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Yankees Potential Free Agent Target: Brandon Kintzler

The Yankees could use another reliever, but is Kintzler the right fit?

National League Wild Card Game 2: Miami Marlins v. Chicago Cubs Photo by Nuccio DiNuzzo/MLB Photos via Getty Images

By now, we all know that the Yankees have been operating on a tight, self-imposed offseason budget, and most of the funds they’ve made available to themselves have been spent. However, there is a small amount still remaining, and the Yankees might be wise to spend it on their bullpen. After signing Darren O’Day to a one-year, $2.5 million contract, the Yankees may be able to nab a similar reliever for a similar price.

Brandon Kintzler has been all around Major League Baseball in his career. He was originally selected by the Yankees in the 40th round of the 2003 MLB draft, but didn’t sign. He spent the first six years of his career in Milwaukee, where he was a solid but unspectacular arm, somewhat akin to what Adam Warren was to the Yankees.

After struggling with injuries, he moved on to Minnesota, where he actually became the Twins’ closer. He saved 45 games for the Twins over parts of two seasons, and then had stops in Washington and Chicago as late-inning bullpen depth for playoff-ready teams. Back on the market at age-35, Kintzler ended up in Miami last year, and became the closer for an unexpected playoff team. Kintzler saved 12 games for the Marlins, pitched to a 2.22 ERA and closed out a playoff series win over the favored Cubs.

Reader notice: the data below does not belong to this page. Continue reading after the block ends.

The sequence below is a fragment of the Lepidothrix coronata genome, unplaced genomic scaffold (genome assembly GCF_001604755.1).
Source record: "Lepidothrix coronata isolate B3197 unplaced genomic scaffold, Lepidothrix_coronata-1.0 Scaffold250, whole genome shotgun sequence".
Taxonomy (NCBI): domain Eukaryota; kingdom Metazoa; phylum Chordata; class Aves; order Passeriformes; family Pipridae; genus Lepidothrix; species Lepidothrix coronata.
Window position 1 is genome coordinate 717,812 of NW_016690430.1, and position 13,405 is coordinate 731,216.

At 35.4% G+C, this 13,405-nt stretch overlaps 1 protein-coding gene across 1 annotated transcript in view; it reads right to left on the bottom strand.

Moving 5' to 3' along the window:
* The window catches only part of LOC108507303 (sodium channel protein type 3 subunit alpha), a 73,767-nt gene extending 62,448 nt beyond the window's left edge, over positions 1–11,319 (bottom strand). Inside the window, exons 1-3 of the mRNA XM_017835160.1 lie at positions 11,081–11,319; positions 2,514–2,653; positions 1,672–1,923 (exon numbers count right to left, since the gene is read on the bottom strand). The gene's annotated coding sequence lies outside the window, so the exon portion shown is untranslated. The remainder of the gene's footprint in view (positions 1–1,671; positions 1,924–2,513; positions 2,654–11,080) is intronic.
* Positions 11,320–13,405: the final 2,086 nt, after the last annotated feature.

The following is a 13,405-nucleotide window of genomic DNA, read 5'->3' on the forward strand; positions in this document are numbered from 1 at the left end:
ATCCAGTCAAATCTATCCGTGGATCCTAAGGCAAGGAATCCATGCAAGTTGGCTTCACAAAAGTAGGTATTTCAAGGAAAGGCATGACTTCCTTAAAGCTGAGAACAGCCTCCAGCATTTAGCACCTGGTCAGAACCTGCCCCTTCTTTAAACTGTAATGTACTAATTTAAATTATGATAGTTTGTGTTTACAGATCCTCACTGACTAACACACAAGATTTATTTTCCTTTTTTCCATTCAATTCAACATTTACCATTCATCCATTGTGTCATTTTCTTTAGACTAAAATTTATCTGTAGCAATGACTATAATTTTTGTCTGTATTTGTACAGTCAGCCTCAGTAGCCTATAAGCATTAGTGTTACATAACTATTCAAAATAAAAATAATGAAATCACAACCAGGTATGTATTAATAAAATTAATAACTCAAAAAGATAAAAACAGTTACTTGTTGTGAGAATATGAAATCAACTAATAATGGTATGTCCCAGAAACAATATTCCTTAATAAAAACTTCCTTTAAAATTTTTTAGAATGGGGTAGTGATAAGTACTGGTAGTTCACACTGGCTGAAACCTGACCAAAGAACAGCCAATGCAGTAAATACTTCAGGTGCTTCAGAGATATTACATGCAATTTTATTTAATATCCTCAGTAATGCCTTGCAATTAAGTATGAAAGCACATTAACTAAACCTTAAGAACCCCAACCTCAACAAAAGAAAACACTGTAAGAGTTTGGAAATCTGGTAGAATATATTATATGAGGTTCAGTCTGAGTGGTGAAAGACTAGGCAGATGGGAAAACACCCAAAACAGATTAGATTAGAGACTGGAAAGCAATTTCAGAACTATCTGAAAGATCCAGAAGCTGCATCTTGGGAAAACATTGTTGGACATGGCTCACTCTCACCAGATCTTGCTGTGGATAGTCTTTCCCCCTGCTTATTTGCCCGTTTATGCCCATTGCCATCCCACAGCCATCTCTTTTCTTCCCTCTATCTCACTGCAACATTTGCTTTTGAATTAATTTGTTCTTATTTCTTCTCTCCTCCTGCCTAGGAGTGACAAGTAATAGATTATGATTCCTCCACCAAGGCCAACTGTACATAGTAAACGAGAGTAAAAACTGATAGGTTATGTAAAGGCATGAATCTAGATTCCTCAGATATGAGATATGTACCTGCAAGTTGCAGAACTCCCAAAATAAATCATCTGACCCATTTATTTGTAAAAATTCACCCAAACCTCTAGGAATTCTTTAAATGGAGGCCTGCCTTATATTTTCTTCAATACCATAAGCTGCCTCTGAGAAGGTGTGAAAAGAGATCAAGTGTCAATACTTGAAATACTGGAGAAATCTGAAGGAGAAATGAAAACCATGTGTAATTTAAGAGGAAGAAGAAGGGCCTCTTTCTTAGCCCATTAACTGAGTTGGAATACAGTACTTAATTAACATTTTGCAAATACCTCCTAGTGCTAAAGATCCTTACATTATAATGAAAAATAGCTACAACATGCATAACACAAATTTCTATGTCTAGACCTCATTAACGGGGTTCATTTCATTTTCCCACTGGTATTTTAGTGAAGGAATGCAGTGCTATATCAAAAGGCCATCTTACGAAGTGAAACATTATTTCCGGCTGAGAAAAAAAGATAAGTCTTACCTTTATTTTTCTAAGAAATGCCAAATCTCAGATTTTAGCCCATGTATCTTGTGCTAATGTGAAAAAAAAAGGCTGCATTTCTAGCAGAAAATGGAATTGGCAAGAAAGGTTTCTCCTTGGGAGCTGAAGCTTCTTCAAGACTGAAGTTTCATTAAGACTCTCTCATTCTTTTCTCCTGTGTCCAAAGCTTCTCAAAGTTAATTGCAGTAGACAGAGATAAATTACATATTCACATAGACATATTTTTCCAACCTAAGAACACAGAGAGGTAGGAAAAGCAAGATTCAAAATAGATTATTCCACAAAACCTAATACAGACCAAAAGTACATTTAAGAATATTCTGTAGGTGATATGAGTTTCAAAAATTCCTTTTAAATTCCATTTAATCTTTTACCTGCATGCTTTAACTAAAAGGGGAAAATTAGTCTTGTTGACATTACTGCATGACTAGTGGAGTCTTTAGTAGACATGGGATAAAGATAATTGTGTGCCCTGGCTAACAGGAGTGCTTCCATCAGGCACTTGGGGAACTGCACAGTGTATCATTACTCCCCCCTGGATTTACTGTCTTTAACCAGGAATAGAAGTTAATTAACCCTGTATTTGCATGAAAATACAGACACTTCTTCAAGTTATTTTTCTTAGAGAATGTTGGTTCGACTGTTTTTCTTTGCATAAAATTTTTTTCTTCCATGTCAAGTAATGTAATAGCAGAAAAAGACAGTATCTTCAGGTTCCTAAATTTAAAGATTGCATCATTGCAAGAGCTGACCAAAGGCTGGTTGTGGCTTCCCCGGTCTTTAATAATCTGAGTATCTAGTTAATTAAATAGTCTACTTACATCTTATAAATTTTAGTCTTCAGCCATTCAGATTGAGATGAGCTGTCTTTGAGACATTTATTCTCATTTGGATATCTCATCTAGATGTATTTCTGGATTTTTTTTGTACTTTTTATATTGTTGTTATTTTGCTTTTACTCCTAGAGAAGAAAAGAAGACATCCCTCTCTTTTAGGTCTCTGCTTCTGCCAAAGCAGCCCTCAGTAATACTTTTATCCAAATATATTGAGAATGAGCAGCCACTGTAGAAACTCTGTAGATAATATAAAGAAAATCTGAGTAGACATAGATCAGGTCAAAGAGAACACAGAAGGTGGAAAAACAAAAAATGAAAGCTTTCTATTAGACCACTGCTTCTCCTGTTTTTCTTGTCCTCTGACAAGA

Despite that, Kintzler hasn’t drawn much interest on the market this offseason. Now 36 and never a pitcher known for his stuff, Kintzler’s luck may be due to run out. Although he had that sparkling ERA figure last year, he also had a 5.00 FIP and 1.32 WHIP, along with strikeout and whiff rates in the bottom five percent of the league. His game is more along the Tyler Clippard pitch-to-contact-but-hope-to-keep-it-in-the-park style rather than the more flashy relievers typically preferred by the Yankees.

Kintzler succeeds with subpar stuff by keeping the ball on the ground. His sinker is heavy, and generates an above-average ground ball rate. He also induced lots of soft contact, as evidenced by his 86.6 mph average exit velocity. He lives on the edges of the strike zone, and although he can’t blow by hitters, he can get them to over-swing.

Baseball Savant has a nifty feature where they compare players to others with similar statistical profiles, and interestingly enough, Kintzler was compared with Masahiro Tanaka and Jameson Taillon, two pitchers with obvious Yankee connections. Although the Yankees usually prefer heat out of the bullpen and craftiness in the rotation, they did just sign Darren O’Day, one of the softest tossers in Major League Baseball, so might Kintzler interest them?

In the end, probably not. The key difference between O’Day and Kintzler is that O’Day’s metrics all check out, even at age-38. However, Kintzler is showing signs of an impending decline underneath the surface numbers. Although he’d be a cheap add, the Yankees are probably better off seeing if a young reliever can grab the reins on a bullpen position instead of blocking them with another veteran.